CLNS Northstar is a result of a 3-party merger between between CLNS, NRF and NSAM. CLNS was originally two companies but internalized the asset management, while NRF and NSAM were originally one company that spun out the asset manager. There’s an awful lot of history here, some already covered on VIC. The main things to keep in mind are the distinction between asset management and direct investment, and between core and opportunistic real estate. “Core” means you own some buildings with a fixed-incomey intent, you’re in the game for reasonably steady (although not guaranteed) cashflow. “Opportunistic” means you’re actually trying to make money from real estate. If you can make money buying fixer-uppers, you’ll do that, if you can make money issuing CMBS, you’ll do that, if you can make money originating construction loans, you’ll do that. I think we all know what asset management is about, and that it’s easier to justify fees with an opportunistic than a core approach.
The Colony and Northstar complexes were historically opportunistic. NRF ran into a buzzsaw because, right around the time they spun off the asset management part, externally managed REITs fell into disfavor due to, among other things, the blowups of a couple of high profile externally managed companies (Prospect Capital and … VEREIT? I can’t keep the names or tickers straight at this point), and perceptions of excessive management greed. NRF became damaged goods and sold off to an insane valuation. The merger with Colony was designed to collapse the external management structure and remove the taint.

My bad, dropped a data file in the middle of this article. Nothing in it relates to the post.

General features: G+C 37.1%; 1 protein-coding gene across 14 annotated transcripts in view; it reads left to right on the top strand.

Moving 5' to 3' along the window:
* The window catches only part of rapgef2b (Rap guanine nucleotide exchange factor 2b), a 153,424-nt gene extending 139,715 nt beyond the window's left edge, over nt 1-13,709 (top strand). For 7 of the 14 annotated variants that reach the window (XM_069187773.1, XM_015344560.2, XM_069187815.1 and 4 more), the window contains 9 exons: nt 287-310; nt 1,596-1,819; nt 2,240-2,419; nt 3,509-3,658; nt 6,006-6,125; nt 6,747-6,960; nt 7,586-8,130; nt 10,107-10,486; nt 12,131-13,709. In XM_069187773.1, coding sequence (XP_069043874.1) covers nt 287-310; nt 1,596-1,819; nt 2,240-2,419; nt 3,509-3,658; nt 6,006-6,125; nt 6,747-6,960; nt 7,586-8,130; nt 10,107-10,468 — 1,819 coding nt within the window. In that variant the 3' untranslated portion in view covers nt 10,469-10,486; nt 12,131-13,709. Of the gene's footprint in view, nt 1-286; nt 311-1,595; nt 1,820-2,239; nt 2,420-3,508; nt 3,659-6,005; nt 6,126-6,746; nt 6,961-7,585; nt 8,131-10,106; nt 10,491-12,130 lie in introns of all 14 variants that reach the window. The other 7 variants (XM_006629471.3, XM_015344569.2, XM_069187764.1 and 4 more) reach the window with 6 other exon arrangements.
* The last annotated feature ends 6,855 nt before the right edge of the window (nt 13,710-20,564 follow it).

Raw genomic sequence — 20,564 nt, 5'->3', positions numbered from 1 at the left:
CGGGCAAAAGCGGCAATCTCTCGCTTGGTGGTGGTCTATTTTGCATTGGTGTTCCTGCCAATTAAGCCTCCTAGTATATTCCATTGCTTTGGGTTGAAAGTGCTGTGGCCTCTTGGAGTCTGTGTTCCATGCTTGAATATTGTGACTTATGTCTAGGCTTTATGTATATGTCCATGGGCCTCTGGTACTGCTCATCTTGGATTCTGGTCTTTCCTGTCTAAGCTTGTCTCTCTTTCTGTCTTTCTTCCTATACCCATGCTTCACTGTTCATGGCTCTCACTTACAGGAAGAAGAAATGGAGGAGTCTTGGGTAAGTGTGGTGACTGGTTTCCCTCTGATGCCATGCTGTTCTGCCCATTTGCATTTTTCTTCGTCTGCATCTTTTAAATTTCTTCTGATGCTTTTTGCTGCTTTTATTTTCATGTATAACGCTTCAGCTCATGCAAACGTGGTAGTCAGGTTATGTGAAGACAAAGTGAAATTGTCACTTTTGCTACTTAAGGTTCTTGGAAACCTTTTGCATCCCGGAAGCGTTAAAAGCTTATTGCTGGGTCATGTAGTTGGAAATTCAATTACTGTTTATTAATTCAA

The current strategy is to transition to a “Core/Plus” entity -- to let the pretty short-term legacy assets run off, invest the proceeds into core real estate, and do the non core stuff mostly on an “other peoples money” basis, with asset management fees as kicker. If this works -- and I don’t see why not -- returns could be could be great, like, I don’t know, 100% over 3 years if nothing changes and they wind up trading at a premium as opposed to the current discount. The strategy is driven by public/private arbitrage. At least for now, the public markets want core and only core, while institutional investors are very interested in opportunistic approaches.
CLNS is an interesting investment in its own right, but the strategy is relevant to this write-up because it’s credit-positive. They want to de-risk, de-leverage and simplify to drive up valuation for the publicly traded REIT. While not an explicit goal, the company is open to having an investment grade rating.
5: The Issue At Hand